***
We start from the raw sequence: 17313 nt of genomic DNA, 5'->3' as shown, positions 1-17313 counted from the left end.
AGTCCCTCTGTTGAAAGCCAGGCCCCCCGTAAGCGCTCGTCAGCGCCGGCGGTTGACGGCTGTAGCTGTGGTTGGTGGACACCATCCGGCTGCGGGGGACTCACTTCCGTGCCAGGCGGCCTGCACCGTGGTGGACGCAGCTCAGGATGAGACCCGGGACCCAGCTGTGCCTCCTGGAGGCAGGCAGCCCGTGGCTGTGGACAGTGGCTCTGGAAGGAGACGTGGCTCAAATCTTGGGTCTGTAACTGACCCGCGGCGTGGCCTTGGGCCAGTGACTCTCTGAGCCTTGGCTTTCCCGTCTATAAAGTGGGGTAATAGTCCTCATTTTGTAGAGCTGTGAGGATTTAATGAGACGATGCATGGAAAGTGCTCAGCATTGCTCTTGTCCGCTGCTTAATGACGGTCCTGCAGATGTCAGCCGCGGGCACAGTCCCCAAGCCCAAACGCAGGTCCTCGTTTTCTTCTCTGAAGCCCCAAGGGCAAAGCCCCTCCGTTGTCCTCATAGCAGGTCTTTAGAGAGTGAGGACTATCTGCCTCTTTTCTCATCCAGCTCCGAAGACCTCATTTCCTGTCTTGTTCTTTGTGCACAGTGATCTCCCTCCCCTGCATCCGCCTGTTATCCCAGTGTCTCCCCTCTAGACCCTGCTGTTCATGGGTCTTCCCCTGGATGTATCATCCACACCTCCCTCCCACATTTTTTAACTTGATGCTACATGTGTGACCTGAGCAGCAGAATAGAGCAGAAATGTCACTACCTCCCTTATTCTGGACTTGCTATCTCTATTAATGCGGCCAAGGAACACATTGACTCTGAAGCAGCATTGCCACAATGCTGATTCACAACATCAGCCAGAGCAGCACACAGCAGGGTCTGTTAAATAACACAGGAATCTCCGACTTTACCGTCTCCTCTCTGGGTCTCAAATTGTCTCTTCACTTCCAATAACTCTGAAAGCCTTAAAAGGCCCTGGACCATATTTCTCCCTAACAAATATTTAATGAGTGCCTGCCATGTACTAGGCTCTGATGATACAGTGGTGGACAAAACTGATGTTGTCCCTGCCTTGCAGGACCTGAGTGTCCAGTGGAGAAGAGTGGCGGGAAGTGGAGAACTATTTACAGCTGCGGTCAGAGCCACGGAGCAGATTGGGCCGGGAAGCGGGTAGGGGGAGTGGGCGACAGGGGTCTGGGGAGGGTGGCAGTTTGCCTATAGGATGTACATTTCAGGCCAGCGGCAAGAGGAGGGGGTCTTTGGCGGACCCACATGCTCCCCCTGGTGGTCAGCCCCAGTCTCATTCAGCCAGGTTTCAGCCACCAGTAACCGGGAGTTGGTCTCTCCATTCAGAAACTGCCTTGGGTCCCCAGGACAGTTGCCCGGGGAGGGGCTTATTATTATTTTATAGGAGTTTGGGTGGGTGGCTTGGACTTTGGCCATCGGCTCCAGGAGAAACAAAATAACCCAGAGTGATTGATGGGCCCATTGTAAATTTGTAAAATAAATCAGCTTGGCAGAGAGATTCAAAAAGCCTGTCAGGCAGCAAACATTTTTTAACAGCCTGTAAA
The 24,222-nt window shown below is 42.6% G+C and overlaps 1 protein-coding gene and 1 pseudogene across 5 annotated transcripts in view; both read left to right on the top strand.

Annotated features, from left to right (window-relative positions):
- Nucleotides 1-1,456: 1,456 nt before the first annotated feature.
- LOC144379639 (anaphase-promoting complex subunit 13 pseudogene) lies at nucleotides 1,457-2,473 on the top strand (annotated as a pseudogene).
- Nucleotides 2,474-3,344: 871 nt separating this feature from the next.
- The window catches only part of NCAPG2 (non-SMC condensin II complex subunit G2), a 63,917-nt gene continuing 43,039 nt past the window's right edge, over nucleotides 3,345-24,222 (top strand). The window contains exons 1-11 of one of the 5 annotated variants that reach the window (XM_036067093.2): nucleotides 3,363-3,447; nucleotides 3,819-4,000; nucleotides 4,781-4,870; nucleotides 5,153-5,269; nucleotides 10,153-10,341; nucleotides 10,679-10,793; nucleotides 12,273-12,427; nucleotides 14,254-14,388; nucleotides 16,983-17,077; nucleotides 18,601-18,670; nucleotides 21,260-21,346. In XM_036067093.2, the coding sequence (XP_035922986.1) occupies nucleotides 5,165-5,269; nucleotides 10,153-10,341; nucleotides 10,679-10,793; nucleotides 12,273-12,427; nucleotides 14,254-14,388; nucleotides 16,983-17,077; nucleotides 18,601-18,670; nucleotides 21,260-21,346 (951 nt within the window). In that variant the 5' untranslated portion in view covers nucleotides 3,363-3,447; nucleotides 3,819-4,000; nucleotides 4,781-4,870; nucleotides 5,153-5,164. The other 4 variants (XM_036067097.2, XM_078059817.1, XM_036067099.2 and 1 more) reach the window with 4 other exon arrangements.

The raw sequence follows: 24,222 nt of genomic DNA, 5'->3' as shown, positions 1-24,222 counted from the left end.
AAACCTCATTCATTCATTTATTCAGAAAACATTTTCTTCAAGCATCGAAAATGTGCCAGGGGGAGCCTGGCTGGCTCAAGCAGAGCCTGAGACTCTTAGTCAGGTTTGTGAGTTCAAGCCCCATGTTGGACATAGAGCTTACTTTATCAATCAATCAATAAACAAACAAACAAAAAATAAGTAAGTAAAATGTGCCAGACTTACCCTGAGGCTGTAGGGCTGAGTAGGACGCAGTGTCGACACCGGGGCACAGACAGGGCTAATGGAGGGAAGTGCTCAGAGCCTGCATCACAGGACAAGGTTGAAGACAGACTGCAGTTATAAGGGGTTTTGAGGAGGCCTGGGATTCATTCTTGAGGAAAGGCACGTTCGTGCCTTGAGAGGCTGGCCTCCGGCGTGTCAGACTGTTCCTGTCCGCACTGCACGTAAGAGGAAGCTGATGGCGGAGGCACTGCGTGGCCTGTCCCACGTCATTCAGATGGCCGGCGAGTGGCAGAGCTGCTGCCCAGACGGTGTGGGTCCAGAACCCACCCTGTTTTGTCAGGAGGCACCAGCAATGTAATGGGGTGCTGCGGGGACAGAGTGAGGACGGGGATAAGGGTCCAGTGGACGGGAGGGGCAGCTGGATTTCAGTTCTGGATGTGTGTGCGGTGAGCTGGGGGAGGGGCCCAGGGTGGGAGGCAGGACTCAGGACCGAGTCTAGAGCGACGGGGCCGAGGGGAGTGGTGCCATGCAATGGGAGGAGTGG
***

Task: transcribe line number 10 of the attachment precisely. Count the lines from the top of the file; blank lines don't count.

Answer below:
AAACCTCATTCATTCATTTATTCAGAAAACATTTTCTTCAAGCATCGAAAATGTGCCAGGGGGAGCCTGGCTGGCTCAAGCAGAGCCTGAGACTCTTAGTCAGGTTTGTGAGTTCAAGCCCCATGTTGGACATAGAGCTTACTTTATCAATCAATCAATAAACAAACAAACAAAAAATAAGTAAGTAAAATGTGCCAGACTTACCCTGAGGCTGTAGGGCTGAGTAGGACGCAGTGTCGACACCGGGGCACAGACAGGGCTAATGGAGGGAAGTGCTCAGAGCCTGCATCACAGGACAAGGTTGAAGACAGACTGCAGTTATAAGGGGTTTTGAGGAGGCCTGGGATTCATTCTTGAGGAAAGGCACGTTCGTGCCTTGAGAGGCTGGCCTCCGGCGTGTCAGACTGTTCCTGTCCGCACTGCACGTAAGAGGAAGCTGATGGCGGAGGCACTGCGTGGCCTGTCCCACGTCATTCAGATGGCCGGCGAGTGGCAGAGCTGCTGCCCAGACGGTGTGGGTCCAGAACCCACCCTGTTTTGTCAGGAGGCACCAGCAATGTAATGGGGTGCTGCGGGGACAGAGTGAGGACGGGGATAAGGGTCCAGTGGACGGGAGGGGCAGCTGGATTTCAGTTCTGGATGTGTGTGCGGTGAGCTGGGGGAGGGGCCCAGGGTGGGAGGCAGGACTCAGGACCGAGTCTAGAGCGACGGGGCCGAGGGGAGTGGTGCCATGCAATGGGAGGAGTGG